• Agronomic Insights
  • Oct 19, 2021

Considering Cover Crops

WinField United retailer and farmer talking near a truckload of CROPLAN seed.

Cover crops are a popular tactic used to help improve sustainability, soil health, soil structure and more. If you’re thinking of incorporating cover crops into your management strategy, first consider the potential advantages and challenges.

Potential advantages of cover crops

Properly established cover crops can reduce soil erosion, sequester nitrogen (N) and/or carbon (C), build soil tilth, increase water- and nutrient-holding capacity, and foster diverse soil fauna and microbes. These benefits could provide long- and short-term economic advantages through increased yields, better weed control and N or C conservation, sequestration or addition. 
 
To get the most of your cover crops, it’s important to plant species that align with your goals. For example, planting peas into a harvested wheat field allows the C from the wheat straw to be broken down with limited to no additional N fertilizer. Then nutrients are held in the soil during the winter for the microflora to feed on, and N is released from the pea nodules for the next crop.

Potential challenges of cover crops

Cover crops can be challenging to establish without affecting the primary crop and may even be cost-prohibitive in the short term. If they are seeded in a broadcast fashion in a standing crop, cover crops will only establish with adequate moisture and light under the canopy, plus good seed-to-soil contact.
 
If seeded after harvest of the primary crop, the window for cover crops to germinate and establish may be short. Turnips, radish or buckwheat may fit this window. However, care to keep undesirable seed production from hurting the next crop is important. Buckwheat, for example, grows very quickly and needs to be incorporated as a green manure before it sets seed approximately 30 days after planting. Remember to consider the cover crop’s growth habits, as hairy vetch can behave like a perennial and be harder to kill. Once established, cover crop residues can make it difficult to attain quality primary crop stands, especially in corn.
 
Finally, depending on the cover crop species and operational costs, you could spend a sizable amount on seed. Dual-purpose livestock rotational grazing, regrowth and incorporation of cover crops could help with seed cost recuperation. Check with your agronomist to see if Natural Resources Conservation Service (NRCS) cost-share options are available in your area.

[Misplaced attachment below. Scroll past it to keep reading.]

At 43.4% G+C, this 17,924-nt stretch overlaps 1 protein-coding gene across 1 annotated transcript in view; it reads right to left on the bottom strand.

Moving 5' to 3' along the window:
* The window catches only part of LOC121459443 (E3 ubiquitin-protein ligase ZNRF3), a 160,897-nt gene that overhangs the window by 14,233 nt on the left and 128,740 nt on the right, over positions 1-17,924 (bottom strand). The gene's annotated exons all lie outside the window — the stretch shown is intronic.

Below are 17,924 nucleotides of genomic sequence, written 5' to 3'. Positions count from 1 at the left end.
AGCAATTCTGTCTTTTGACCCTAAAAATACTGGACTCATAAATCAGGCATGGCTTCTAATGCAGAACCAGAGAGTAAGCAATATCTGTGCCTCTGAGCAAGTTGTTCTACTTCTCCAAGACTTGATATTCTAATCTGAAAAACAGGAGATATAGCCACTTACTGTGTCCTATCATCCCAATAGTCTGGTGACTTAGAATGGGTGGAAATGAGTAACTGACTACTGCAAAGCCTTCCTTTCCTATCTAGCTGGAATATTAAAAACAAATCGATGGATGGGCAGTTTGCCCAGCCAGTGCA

Benefits for sustainability

Cover crops shield soil from the impact of rain and wind, which reduces erosion. Plus, cover crop root systems provide many benefits. They penetrate compacted soils, creating root channels that make soil more porous, resulting in improved infiltration of air, water and subsequent crop root systems. Live root systems also foster soil microbial growth and produce organic compounds that bind soil particles together to create better soil structure, which also helps reduce erosion.
 
Some cover crops can also keep N out of groundwater. For example, cereal grains such as rye, oat, wheat and triticale scavenge for nitrates in the profile and convert them to stable organic forms. Legume cover crop species fix N from the air and provide an organic N source for the upcoming cash crop.
 
The increased biomass created by cover crops converts to organic matter over time, providing many benefits, including increased water- and nutrient-holding capacity.

Tillage systems

Farmers who use no-till or strip-till methods may have more experience with and tools for dealing with crop residue but cover crops can work in any tillage system. Keeping live plants in the soil as long as possible during the growing season provides advantages even for conventional tillage systems.
 
The time you put into planning and preparing will determine your ultimate success with cover crops. And, though there are many short-term benefits, it’s important to keep in mind that economic advantages may become more evident further down the road. Be clear about your goals and expectations before starting down the cover crop path and work with your local WinField® United representative to help build a strategic plan.
 
All photos are either the property of WinField United or used with permission.

© 2021 WinField United. Important: Before use always read and follow label instructions. Crop performance is dependent on several factors many of which are beyond the control of WinField United, including without limitation, soil type, pest pressures, agronomic practices and weather conditions. Growers are encouraged to consider data from multiple locations, over multiple years and to be mindful of how such agronomic conditions could impact results. WinField is a trademark of WinField United. All other trademarks are the property of their respective owners.



Thank You for Signing Up.